Last Saturday, around 20 residents from the Brooklyn Neighborhood participated in the 2nd annual pub crawl, showcasing our fantastic local business scene. The bars, cider houses, pizza spots, and everything in between shined bright with great service and tasty beverages. Meanwhile, pub crawlers were invited to play bingo and go by goofy nicknames among many other bits of silliness, all in the name of community. By the end when the drinking stopped, a collection of jovial neighbors ambled home with new appreciation for the people around the block.
The first stop was The Place on Powell. The Place is a cider bar, tucked off the busy corridor where it transports guests from the bustling streets to a den of beautiful plants and relaxed vibes. A pleasant breeze slipped through the open garage door as we tried our options from around the world. David’s warm smile and welcoming demeanor kept everyone milling about long after they had finished their drinks because The Place is the type of spot that makes you want to stay a while. While here, Cheryl Crowe started the first activity: bingo, but with a twist. Instead of numbered balls to stamp out the sheet, each box described a trait or life experience that someone in the group was sure to possess. Have an older sister? That’s a box. Been to all 50 states? That’s another box. Resident Leah finished her bingo sheet first and was given a large golden star necklace to show for it.
The next stop was a neighborhood classic, Brooklyn Park Pub. The building is over 100 years old and has worn many hats since then. Now, it’s a relaxed neighborhood hang out with a great patio, even better burgers, and a whiskey selection that could challenge the fussier establishments on the westside of the Willamette. Normally access to the best stuff requires membership, but for a night, it was open to the group. The next activity was referring to everyone by nicknames. Anyone who didn’t have one on entry was given one by the group. Some were classic name spins like Mandy, while others were strange and hilarious such as D-Train or Gooey. Izzie the bartender took excellent care of the group.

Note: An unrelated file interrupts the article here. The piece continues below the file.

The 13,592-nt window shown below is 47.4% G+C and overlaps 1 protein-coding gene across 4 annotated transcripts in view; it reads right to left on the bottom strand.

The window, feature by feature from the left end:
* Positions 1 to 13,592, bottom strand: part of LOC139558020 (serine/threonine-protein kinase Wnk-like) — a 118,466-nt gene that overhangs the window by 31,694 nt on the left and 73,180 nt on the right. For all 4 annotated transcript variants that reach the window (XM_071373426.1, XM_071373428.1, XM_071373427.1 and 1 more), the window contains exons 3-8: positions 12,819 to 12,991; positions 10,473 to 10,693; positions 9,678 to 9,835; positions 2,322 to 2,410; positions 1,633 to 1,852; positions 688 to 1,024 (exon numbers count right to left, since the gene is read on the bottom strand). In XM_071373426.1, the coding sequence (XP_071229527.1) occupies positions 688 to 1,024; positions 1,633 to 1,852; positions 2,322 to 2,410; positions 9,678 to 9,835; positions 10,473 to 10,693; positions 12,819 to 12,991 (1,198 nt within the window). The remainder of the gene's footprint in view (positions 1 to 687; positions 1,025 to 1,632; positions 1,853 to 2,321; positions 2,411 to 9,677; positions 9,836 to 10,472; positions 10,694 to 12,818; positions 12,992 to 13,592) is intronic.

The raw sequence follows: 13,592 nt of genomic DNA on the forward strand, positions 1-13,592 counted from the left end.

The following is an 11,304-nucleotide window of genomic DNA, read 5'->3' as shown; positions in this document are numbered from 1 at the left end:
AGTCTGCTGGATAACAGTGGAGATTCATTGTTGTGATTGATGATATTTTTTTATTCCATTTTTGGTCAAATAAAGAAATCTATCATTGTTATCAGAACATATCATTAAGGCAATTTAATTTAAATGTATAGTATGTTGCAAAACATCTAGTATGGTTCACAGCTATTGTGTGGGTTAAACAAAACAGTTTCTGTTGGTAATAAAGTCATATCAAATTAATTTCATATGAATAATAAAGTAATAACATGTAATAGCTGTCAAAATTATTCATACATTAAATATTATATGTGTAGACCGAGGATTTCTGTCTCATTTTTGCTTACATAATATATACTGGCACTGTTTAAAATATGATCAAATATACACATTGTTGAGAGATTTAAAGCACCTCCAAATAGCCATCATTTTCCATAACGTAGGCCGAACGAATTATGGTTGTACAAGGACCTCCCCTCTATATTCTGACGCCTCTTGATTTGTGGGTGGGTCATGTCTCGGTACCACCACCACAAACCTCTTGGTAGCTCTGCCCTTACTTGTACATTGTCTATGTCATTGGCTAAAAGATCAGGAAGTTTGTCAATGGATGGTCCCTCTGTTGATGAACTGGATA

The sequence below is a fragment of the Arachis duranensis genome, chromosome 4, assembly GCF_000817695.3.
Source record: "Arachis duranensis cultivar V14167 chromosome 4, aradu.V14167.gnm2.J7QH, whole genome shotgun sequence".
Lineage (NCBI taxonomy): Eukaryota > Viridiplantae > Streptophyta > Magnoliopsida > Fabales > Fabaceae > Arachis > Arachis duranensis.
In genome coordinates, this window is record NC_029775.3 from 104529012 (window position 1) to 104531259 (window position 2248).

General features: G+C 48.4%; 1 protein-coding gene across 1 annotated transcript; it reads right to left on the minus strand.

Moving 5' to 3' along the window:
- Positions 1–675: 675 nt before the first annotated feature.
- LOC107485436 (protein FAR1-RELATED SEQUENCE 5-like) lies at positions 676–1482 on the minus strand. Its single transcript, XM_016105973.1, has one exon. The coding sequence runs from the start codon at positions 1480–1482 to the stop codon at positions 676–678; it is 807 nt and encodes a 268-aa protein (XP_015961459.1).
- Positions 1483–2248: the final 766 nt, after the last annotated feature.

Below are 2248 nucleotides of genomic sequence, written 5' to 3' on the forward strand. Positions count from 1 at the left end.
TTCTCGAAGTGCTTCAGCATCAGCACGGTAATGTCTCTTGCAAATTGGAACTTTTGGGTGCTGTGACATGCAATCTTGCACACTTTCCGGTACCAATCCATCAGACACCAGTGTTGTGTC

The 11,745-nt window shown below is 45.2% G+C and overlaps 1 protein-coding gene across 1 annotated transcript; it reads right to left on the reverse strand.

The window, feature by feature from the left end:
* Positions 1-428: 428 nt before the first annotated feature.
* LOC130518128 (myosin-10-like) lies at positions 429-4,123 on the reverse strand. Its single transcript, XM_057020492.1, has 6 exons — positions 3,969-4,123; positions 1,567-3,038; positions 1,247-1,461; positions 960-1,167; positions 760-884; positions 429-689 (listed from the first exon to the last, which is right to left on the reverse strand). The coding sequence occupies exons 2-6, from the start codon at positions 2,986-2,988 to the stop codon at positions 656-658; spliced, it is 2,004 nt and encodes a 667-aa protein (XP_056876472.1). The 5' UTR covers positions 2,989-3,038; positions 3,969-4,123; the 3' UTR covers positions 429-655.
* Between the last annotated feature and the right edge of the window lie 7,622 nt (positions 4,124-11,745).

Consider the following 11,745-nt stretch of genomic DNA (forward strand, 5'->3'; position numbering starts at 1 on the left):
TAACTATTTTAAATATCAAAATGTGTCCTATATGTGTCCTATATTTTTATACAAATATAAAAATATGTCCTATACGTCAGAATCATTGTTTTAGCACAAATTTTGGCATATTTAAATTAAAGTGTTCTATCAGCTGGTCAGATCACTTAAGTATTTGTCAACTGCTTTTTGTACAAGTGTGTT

Next was wisely a break from drinking with some chewy, cheesy slices from Meta Pizza. Meta is a relatively recent addition, opening in October 2021. But in less than two years, Meta has become a Brooklyn stomping ground for those looking for a well-priced delicious pie. The residents within a few blocks have grown accustomed to the pleasing aroma of pizza six days a week. In the past, I have walked by, smelled pepperoni, and opted against eating the sad salad assembled at home. The specialty slices are a treat. Last Saturday, they were making bbq brisket and potato sausage pizzas. Seconds are a must.
Beer bar Array, our next stop, was hopping on this pleasant Saturday evening. Array offered tasting flights of four beers—three IPAs and another one up to the party member. Array’s selection is first rate and always rotating, and co-owner Dan showed us a collection of surprising brews from local spots that not even the hipsters know about yet. As far as the games and silliness at this stop, the pub crawlers were developing secret handshakes, calling beer “bear” to trip each other up, and quickly forgetting the nicknames from two stops prior. We were quite the crew.
The last stop was 503 Distilling nestled inside the Iron Fireman Building on 17th Street. 503 is known for their distilled spirits and their cocktails in a can, a style that has flourished as of late. On our visit, we were greeted to samples of a member only varietal—the gin and tonic. The classic staple was well-balanced with a subtle sweet finish. Additionally, they are always rotating in new flavors with their pilot cocktails on tap. 503 Distilling is a leading name in their industry, and all it takes is a sip of their flavorful concoctions to understand why. Looking out from its western windows, the early summer sun began to set, and soon we were all off as well. A successful day in the books.
It’s easy to see how events like this can make a neighborhood more than a collection of roads and houses. It’s the people that make it something more, whether that is the person pouring drinks, the flour dusted pizza chefs, or this year’s participants. Each stop on the pub crawl gave the group a new look at a place they may have tried before or had never been in until now. These many great businesses in the neighborhood will become popular hangouts for the group. The next time any partaker runs into each other is now a joy to be had. A formerly unfamiliar face might look recognizable now, and they might know each other only by that goofy nickname they adopted for a few hours in June. Next year’s event can’t come soon enough.